DTM have been representing businesses in relation to consequential loss claims following the loss of their businesses as a result of the mis-selling scandal.
On 24th April 2015 a landmark hearing could open the floodgates for further legal challenges from businesses that were sold complex financial products.
Back in 2012, the FCA agreed terms with a number of High Street Banks to compensate thousands of customers who had been mis-sold complex Interest Rate Hedging Products (IRHPs).
The scandal, which has so far led to the banks paying out £1.8 billion in redress, is set to come to an end on March 31st, as the FCA have introduced a deadline for all claims to be submitted by this date.
A Judicial Review could result in the banks re-examining cases and in turn paying out more in compensation for stricken SMEs. It is believed the mis-selling bill could run in to the tens of billions if the Review was to go ahead.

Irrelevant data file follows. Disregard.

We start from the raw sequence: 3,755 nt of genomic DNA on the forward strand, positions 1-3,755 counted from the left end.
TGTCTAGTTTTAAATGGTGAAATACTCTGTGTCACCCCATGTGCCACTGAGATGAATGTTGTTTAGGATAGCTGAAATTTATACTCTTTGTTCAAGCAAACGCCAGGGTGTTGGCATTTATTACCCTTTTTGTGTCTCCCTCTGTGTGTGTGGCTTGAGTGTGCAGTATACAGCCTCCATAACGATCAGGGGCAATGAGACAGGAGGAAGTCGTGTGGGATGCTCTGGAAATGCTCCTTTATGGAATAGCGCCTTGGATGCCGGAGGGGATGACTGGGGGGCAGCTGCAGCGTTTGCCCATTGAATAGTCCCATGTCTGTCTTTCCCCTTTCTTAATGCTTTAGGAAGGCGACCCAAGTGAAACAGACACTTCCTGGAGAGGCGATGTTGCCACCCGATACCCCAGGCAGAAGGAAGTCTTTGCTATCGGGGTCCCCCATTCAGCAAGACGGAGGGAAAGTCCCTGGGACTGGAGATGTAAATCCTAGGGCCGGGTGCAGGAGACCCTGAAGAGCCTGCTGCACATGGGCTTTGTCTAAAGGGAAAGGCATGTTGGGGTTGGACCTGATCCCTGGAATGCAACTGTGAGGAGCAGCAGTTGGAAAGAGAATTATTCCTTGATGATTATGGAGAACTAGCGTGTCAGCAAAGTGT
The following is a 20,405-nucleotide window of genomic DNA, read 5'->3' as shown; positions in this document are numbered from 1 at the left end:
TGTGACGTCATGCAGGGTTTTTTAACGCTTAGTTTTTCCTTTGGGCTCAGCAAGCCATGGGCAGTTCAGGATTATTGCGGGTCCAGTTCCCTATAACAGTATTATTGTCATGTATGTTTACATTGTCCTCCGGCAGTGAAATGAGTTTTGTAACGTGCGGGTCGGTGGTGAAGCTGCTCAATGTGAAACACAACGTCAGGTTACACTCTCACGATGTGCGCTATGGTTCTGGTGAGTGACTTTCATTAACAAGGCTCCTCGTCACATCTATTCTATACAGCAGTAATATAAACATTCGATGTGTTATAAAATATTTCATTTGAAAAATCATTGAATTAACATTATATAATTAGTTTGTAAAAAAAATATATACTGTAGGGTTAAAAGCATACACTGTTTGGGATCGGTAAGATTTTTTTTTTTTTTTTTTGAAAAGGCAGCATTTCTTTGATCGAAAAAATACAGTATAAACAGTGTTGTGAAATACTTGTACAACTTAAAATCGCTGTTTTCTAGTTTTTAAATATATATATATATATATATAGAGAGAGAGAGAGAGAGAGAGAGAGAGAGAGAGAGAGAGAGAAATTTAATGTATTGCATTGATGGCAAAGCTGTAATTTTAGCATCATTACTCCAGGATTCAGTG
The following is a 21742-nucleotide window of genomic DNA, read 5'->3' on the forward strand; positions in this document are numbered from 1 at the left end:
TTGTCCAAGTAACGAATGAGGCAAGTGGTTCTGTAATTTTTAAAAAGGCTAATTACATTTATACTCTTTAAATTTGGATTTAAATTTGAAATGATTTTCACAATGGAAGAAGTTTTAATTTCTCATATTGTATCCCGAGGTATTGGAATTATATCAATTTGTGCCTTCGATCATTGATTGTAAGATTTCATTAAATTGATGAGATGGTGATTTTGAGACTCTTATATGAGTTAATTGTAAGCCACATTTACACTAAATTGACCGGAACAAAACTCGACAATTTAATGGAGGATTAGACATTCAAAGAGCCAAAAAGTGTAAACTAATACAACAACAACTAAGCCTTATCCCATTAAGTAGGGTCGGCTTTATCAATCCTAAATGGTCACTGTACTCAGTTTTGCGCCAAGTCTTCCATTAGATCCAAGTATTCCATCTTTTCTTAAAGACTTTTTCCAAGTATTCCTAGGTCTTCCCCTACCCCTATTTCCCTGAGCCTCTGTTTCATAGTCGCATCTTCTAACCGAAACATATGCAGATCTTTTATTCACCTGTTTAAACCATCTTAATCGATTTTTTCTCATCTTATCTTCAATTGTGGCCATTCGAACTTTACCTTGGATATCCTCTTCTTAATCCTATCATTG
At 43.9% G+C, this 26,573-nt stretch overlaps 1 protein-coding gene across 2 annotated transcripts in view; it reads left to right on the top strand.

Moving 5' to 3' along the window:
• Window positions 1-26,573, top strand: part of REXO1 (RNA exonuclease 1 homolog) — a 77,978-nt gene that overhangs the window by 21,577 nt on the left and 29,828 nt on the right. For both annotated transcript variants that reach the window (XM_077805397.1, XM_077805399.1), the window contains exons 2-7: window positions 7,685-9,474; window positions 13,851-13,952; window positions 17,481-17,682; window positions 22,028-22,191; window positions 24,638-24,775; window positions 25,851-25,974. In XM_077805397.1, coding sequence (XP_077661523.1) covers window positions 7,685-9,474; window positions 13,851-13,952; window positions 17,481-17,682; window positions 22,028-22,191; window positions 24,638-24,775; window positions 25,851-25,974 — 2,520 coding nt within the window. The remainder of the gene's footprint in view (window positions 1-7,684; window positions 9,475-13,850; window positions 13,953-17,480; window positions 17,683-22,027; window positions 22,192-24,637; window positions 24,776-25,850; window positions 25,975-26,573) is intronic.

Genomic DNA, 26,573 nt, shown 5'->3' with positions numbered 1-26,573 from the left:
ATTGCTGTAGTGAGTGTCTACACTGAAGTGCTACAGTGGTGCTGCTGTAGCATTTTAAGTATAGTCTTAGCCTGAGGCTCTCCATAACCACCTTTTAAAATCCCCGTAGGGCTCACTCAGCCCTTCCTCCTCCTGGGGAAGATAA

Consideration will be given to whether or not the regulator allowed the perpetrators of mis-selling to unduly influence the compensation process to reduce payments to innocent parties that lost their businesses because of the impact the products had on their finances.
Anna Duffy said “The banks are self-adjudicating on these claims and they have ex-swap salespeople reviewing whether such products were mis-sold. There is a lack of transparency and independence of the process due to the banks’ refusal to publish the guidance which the mis-selling and redress amount is being measured against. It is basically a chance for the courts to decide if the FCA has being doing its job in policing the scheme properly.”